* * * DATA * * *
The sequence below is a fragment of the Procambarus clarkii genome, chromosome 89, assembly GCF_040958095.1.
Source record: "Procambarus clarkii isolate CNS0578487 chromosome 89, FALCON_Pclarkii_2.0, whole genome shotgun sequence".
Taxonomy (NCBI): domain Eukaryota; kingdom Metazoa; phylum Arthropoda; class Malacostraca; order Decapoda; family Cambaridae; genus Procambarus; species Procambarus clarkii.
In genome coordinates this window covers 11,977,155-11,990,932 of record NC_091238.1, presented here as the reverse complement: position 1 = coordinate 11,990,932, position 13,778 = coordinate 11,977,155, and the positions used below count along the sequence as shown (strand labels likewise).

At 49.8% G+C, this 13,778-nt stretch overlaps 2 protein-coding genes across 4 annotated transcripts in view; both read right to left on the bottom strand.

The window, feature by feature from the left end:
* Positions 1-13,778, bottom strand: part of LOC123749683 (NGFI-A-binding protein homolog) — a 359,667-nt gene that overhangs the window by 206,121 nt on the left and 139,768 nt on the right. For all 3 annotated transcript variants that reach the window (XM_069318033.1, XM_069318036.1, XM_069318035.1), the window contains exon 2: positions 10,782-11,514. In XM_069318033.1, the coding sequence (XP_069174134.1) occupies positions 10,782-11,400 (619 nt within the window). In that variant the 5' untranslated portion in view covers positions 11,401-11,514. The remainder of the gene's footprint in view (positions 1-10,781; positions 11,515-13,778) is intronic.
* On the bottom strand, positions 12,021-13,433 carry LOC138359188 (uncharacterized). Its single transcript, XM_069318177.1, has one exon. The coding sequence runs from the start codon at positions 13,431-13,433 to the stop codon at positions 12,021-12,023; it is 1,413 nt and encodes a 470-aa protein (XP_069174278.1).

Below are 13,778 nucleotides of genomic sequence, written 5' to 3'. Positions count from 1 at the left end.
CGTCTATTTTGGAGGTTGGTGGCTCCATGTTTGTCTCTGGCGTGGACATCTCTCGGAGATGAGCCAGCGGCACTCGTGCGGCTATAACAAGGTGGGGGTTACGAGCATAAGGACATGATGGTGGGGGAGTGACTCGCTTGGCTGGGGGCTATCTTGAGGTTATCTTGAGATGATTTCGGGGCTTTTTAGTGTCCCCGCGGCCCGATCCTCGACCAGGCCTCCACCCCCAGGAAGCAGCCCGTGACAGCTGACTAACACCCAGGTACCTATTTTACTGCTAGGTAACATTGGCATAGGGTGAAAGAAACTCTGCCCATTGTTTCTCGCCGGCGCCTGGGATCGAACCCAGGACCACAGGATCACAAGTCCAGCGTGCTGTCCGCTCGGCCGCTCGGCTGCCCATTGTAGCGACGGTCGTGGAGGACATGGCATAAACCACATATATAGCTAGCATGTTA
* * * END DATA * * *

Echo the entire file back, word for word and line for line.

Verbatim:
The sequence below is a fragment of the Procambarus clarkii genome, chromosome 89, assembly GCF_040958095.1.
Source record: "Procambarus clarkii isolate CNS0578487 chromosome 89, FALCON_Pclarkii_2.0, whole genome shotgun sequence".
Taxonomy (NCBI): domain Eukaryota; kingdom Metazoa; phylum Arthropoda; class Malacostraca; order Decapoda; family Cambaridae; genus Procambarus; species Procambarus clarkii.
In genome coordinates this window covers 11,977,155-11,990,932 of record NC_091238.1, presented here as the reverse complement: position 1 = coordinate 11,990,932, position 13,778 = coordinate 11,977,155, and the positions used below count along the sequence as shown (strand labels likewise).

At 49.8% G+C, this 13,778-nt stretch overlaps 2 protein-coding genes across 4 annotated transcripts in view; both read right to left on the bottom strand.

The window, feature by feature from the left end:
* Positions 1-13,778, bottom strand: part of LOC123749683 (NGFI-A-binding protein homolog) — a 359,667-nt gene that overhangs the window by 206,121 nt on the left and 139,768 nt on the right. For all 3 annotated transcript variants that reach the window (XM_069318033.1, XM_069318036.1, XM_069318035.1), the window contains exon 2: positions 10,782-11,514. In XM_069318033.1, the coding sequence (XP_069174134.1) occupies positions 10,782-11,400 (619 nt within the window). In that variant the 5' untranslated portion in view covers positions 11,401-11,514. The remainder of the gene's footprint in view (positions 1-10,781; positions 11,515-13,778) is intronic.
* On the bottom strand, positions 12,021-13,433 carry LOC138359188 (uncharacterized). Its single transcript, XM_069318177.1, has one exon. The coding sequence runs from the start codon at positions 13,431-13,433 to the stop codon at positions 12,021-12,023; it is 1,413 nt and encodes a 470-aa protein (XP_069174278.1).

Below are 13,778 nucleotides of genomic sequence, written 5' to 3'. Positions count from 1 at the left end.
CGTCTATTTTGGAGGTTGGTGGCTCCATGTTTGTCTCTGGCGTGGACATCTCTCGGAGATGAGCCAGCGGCACTCGTGCGGCTATAACAAGGTGGGGGTTACGAGCATAAGGACATGATGGTGGGGGAGTGACTCGCTTGGCTGGGGGCTATCTTGAGGTTATCTTGAGATGATTTCGGGGCTTTTTAGTGTCCCCGCGGCCCGATCCTCGACCAGGCCTCCACCCCCAGGAAGCAGCCCGTGACAGCTGACTAACACCCAGGTACCTATTTTACTGCTAGGTAACATTGGCATAGGGTGAAAGAAACTCTGCCCATTGTTTCTCGCCGGCGCCTGGGATCGAACCCAGGACCACAGGATCACAAGTCCAGCGTGCTGTCCGCTCGGCCGCTCGGCTGCCCATTGTAGCGACGGTCGTGGAGGACATGGCATAAACCACATATATAGCTAGCATGTTA